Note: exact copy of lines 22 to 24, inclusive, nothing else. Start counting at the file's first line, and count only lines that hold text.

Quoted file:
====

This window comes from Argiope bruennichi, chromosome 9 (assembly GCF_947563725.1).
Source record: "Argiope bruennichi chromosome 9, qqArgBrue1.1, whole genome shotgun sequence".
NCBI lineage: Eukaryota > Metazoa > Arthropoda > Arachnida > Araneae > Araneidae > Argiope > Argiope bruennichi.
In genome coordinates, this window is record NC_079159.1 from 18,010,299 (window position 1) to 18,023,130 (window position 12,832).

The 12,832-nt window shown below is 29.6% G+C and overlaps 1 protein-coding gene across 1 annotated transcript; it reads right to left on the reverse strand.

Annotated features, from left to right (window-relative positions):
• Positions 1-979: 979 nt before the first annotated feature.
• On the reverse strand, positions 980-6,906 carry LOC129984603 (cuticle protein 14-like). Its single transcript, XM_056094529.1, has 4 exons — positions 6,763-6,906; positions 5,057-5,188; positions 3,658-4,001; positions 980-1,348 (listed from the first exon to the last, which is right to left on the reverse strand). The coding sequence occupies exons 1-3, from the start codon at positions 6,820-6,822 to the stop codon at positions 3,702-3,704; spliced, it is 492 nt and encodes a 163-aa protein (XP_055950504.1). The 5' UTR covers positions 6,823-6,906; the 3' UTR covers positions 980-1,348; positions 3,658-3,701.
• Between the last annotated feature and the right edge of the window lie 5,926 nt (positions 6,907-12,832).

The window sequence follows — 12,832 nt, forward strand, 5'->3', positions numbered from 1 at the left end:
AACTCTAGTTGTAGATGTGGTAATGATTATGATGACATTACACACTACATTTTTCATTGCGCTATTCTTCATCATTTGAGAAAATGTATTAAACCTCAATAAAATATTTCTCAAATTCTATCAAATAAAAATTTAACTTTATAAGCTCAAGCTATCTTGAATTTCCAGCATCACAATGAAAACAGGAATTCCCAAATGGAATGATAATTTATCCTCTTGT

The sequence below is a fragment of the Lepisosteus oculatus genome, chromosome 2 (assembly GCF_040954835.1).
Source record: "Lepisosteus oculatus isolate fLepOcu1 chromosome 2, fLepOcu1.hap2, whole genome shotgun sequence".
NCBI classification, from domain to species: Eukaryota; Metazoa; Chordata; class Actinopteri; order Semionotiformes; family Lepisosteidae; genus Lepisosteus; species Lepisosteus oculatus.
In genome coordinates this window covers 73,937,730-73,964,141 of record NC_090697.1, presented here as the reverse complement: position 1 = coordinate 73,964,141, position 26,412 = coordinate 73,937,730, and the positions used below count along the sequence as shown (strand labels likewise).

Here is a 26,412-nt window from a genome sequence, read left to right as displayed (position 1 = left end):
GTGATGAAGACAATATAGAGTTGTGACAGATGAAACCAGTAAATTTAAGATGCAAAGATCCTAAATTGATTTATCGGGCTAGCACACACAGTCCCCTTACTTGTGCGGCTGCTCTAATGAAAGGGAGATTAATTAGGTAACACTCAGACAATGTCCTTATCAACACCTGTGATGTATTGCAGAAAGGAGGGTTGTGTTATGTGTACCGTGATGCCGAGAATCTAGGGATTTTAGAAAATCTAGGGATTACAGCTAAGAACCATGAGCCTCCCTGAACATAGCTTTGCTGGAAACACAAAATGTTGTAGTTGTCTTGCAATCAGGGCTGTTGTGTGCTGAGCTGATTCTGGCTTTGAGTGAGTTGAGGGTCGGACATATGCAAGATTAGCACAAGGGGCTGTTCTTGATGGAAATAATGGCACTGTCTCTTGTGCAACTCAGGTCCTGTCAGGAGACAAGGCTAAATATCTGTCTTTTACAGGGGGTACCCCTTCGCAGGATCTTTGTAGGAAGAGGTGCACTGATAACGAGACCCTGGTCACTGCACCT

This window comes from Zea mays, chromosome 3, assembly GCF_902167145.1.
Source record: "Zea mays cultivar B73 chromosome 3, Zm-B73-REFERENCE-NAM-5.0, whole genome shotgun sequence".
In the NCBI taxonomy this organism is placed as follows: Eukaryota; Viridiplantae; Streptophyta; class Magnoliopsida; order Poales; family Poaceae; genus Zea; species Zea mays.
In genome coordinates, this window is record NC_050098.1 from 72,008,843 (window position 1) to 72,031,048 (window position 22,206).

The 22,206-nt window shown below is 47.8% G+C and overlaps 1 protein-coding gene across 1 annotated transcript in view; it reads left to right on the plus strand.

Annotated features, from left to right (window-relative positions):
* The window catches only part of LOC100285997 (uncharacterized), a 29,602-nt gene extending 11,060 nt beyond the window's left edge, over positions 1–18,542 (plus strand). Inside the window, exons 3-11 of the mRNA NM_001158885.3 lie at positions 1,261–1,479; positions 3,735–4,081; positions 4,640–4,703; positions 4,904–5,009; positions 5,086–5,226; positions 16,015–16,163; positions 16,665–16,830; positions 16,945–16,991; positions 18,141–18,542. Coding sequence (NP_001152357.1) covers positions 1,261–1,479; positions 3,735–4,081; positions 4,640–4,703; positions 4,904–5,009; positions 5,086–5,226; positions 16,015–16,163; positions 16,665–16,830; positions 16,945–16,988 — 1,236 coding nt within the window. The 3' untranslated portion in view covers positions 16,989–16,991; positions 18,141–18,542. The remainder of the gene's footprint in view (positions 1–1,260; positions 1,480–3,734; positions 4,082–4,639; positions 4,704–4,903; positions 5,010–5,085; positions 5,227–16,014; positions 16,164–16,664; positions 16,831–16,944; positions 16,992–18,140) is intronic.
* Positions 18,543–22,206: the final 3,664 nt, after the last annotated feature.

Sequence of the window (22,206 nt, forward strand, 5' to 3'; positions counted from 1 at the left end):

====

The 22,206-nt window shown below is 47.8% G+C and overlaps 1 protein-coding gene across 1 annotated transcript in view; it reads left to right on the plus strand.

Annotated features, from left to right (window-relative positions):
* The window catches only part of LOC100285997 (uncharacterized), a 29,602-nt gene extending 11,060 nt beyond the window's left edge, over positions 1–18,542 (plus strand). Inside the window, exons 3-11 of the mRNA NM_001158885.3 lie at positions 1,261–1,479; positions 3,735–4,081; positions 4,640–4,703; positions 4,904–5,009; positions 5,086–5,226; positions 16,015–16,163; positions 16,665–16,830; positions 16,945–16,991; positions 18,141–18,542. Coding sequence (NP_001152357.1) covers positions 1,261–1,479; positions 3,735–4,081; positions 4,640–4,703; positions 4,904–5,009; positions 5,086–5,226; positions 16,015–16,163; positions 16,665–16,830; positions 16,945–16,988 — 1,236 coding nt within the window. The 3' untranslated portion in view covers positions 16,989–16,991; positions 18,141–18,542. The remainder of the gene's footprint in view (positions 1–1,260; positions 1,480–3,734; positions 4,082–4,639; positions 4,704–4,903; positions 5,010–5,085; positions 5,227–16,014; positions 16,164–16,664; positions 16,831–16,944; positions 16,992–18,140) is intronic.